No fewer than 253 Nigerians voluntarily returned from Libya on Tuesday aboard a chartered Airbus A330-200 with registration 5A-LAT operated by Libya Airlines.

The News Agency of Nigeria (NAN) reports that the aircraft landed about 6.45pm at the Murtala Muhammed International Airport, Lagos.

The returnees were made up of of 102 males, 140 females, six children and five infants.

They were brought back by the International Organisation for Migration (IOM) and the Nigerian embassy in Libya.

The returnees were received at the Hajj Camp area of the airport by officers of the Nigerian Immigration Service (NIS) , the National Agency for the Protection of Trafficking in Persons (NAPTIP) and the Police.

Also on ground to receive them were officials of the National Emergency Management Agency (NEMA) and the Federal Airports Authority of Nigeria (FAAN).

Addressing newsmen, Dr Onimode Bandele, Director, Search and Rescue, NEMA, said two of the returnees had medical issues.

According to him, one of them was suffering from depression, while the other had severe burns requiring surgical operation.

He said :”Let’s thank God that these ones have returned safely because Libya is not what it used to be.

“As a government, our advice is that young Nigerians should strive to work hard and tap into vast opportunities available in the country instead of seeking greener pastures elsewhere. ”

Bandele said some state governments had initiated various programmes to rehabilitate and reintegrate the returnees back into the society.

He said NEMA would continue to work with IOM to bring back Nigerians willing to return, adding that the programme was continuous.

Speaking to newsmen, the returnee who suffered the severe burns on her face said she arrived Libya in February after making a payment of N300, 000 to her traffickers.

She told newsmen that she suffered the injury while working for her “madam” who only went to dump her at the hospital where she was abandoned.

The returnee, therefore, appealed to the government for assistance to carry out a reconstructive surgery on her face.

NAN reports that a total of 236 Nigerians had in March voluntarily returned from the North African country where they had been stranded enroute Europe.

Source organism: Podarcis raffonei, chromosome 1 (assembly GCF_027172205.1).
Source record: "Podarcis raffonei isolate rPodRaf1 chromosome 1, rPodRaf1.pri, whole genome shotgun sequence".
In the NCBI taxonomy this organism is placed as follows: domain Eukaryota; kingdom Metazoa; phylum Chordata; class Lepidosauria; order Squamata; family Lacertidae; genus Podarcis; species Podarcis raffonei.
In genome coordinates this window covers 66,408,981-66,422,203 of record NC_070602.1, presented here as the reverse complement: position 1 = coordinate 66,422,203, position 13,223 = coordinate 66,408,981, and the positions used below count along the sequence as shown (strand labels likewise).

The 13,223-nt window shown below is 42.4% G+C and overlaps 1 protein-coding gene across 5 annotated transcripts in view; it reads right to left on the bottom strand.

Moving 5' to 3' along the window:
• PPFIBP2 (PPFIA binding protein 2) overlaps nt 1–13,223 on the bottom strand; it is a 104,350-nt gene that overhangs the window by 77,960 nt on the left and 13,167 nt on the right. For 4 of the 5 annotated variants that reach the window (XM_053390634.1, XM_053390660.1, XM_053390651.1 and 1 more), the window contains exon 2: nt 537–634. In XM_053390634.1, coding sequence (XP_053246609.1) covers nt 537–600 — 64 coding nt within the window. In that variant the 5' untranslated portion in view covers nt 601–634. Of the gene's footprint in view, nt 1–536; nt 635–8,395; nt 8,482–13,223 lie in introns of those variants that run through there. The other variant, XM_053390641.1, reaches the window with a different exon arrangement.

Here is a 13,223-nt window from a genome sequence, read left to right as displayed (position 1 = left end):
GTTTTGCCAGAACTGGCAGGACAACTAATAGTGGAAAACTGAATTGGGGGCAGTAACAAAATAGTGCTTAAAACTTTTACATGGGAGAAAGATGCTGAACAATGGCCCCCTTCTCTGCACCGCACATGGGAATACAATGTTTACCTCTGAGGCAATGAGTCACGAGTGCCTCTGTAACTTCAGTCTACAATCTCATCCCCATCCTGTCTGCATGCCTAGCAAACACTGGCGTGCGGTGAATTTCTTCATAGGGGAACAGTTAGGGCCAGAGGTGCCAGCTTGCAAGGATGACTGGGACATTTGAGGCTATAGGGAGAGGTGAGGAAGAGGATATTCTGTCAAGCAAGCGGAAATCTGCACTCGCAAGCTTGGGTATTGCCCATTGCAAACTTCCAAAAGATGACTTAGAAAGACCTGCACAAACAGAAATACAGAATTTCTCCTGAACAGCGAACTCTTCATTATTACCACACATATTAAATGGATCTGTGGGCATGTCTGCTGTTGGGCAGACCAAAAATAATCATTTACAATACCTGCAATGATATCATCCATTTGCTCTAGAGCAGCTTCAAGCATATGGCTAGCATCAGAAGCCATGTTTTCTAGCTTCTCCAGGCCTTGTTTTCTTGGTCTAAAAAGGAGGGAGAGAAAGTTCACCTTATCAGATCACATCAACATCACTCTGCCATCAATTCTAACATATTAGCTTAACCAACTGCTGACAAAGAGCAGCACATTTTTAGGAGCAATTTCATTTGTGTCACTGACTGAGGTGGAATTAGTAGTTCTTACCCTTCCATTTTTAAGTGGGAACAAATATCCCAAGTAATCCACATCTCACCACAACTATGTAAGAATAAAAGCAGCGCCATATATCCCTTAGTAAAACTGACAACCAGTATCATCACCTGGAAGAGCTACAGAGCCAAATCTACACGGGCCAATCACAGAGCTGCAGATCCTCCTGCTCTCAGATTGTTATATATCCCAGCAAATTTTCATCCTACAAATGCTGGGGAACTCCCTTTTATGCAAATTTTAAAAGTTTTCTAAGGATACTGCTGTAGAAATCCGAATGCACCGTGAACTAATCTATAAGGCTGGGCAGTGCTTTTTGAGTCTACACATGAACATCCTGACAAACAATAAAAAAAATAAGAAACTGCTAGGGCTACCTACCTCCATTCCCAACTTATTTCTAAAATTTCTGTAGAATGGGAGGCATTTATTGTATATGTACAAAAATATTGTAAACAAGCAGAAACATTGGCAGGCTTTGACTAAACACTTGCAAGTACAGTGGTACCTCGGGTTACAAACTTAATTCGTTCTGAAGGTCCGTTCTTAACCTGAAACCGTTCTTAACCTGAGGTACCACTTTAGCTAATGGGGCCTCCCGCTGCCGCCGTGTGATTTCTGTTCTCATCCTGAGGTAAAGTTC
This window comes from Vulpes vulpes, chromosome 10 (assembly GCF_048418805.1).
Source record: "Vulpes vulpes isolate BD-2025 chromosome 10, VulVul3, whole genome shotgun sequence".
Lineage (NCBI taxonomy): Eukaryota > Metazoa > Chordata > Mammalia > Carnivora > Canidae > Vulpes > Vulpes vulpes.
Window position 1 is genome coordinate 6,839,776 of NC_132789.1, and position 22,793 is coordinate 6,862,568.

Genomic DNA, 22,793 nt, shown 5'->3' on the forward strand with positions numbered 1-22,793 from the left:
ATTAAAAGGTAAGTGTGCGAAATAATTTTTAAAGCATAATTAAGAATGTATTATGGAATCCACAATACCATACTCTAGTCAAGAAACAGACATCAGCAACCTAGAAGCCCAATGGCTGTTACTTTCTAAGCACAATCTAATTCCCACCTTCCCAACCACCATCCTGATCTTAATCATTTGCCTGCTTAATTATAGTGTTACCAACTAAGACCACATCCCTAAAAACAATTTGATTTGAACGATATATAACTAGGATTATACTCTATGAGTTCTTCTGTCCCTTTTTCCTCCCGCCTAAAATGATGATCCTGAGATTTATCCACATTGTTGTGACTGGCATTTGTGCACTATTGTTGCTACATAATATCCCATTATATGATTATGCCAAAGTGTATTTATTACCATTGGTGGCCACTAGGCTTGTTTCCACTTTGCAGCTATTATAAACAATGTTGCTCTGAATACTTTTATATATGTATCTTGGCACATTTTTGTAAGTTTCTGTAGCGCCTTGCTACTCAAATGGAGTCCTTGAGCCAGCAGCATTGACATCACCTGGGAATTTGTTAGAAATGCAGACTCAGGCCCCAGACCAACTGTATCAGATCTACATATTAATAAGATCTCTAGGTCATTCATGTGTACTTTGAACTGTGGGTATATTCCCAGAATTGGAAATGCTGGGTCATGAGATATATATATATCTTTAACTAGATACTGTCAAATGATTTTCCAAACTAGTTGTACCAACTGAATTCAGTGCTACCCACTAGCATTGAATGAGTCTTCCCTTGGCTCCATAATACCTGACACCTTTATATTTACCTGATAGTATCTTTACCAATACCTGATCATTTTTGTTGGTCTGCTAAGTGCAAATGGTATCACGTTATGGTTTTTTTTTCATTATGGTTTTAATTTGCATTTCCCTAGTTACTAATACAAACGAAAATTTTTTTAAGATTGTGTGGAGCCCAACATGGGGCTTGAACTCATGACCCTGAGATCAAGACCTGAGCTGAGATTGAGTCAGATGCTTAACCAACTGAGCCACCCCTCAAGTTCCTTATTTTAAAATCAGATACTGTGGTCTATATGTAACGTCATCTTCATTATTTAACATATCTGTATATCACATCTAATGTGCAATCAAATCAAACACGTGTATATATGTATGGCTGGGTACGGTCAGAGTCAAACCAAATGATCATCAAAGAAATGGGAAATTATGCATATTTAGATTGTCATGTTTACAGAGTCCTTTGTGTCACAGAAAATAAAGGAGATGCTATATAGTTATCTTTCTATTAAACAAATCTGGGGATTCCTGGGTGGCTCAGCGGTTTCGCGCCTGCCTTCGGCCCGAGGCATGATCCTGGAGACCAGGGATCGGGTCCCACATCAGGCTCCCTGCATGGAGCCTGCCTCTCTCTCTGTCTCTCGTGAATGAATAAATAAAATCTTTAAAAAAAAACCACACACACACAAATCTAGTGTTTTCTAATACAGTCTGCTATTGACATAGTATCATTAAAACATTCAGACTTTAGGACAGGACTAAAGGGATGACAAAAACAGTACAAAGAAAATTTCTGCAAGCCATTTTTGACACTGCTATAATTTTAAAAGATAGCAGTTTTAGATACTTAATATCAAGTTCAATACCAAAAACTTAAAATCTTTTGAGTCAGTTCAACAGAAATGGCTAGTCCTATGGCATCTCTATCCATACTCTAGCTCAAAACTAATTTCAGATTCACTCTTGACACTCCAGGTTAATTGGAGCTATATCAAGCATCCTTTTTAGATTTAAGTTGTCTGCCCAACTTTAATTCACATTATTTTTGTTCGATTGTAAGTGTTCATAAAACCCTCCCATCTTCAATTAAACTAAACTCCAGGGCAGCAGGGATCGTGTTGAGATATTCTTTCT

Millions of People May Leave Nigeria , Says Alakija

Nigeria’s top humanitarian official has warned that a failure to help millions of Nigerians on the brink of starvation could force huge numbers of people to leave the country, exacerbating the global migrant crisis, Reuters news agency reports.

The devastation wrought by Boko Haram, which has left millions of people in northeast Nigeria on the brink of famine, could exacerbate Europe’s migration crisis if the world fails to act urgently, the country’s chief humanitarian coordinator said.

Nearly five million people in the region are desperately hungry and risk starving to death this year if they do not receive food aid, according to figures from the United Nations.

This could drive even more Nigerians to flee the country and attempt the perilous journey to Europe via the Mediterranean Sea, unless the international community ramps up support and funds, said Ayoade Alakija, Nigeria’s humanitarian coordinator.

“With so many people facing famine, this is the wrong time to criticise us and simply say ‘You are the giant of Africa’.

“The world could see a mass exodus from a country of 180 million people if support is not given, and fast … if people facing famine fall into famine,” she told the Thomson Reuters Foundation in an interview in the Senegalese capital of Dakar.

While the European Union has been strained by the influx of 1.6 million refugees and migrants between 2014 and 2016, a greater number of people in northeast Nigeria, some 1.8 million, are displaced and unable or unwilling to go home, Alakija added.

“For Nigeria, this is an unprecedented humanitarian crisis of large magnitude. We, and the wider world, were largely unprepared for it,” she said, adding that Nigeria was struggling to respond as it deals with its first recession in 25 years.

Jihadist group Boko Haram’s eight-year insurgency to carve out an Islamic state in northeast Nigeria has killed at least 20,000 people and forced some two million to flee their homes.


Malaysia Gives N/Koreans 7 Day Ultimatum

Authorities in Malaysia are looking for 117 North Koreans who have overstayed their work permits, according to the country’s Immigration Department.

Datuk Seri Mustafar Ali, director-general of Malaysia’s Immigration Department said authorities are seeking the North Korean workers.

North Koreans were temporarily barred from leaving Malaysia during a three-week diplomatic row with Pyongyang following the death of Kim Jong Nam, the estranged half-brother of North Korean leader Kim Jong Un.

That standoff ended, but it revealed that a significant number of North Koreans lived and worked in Malaysia,

All of the 117 North Koreans wanted by immigration are in the state of Sarawak, Ali said.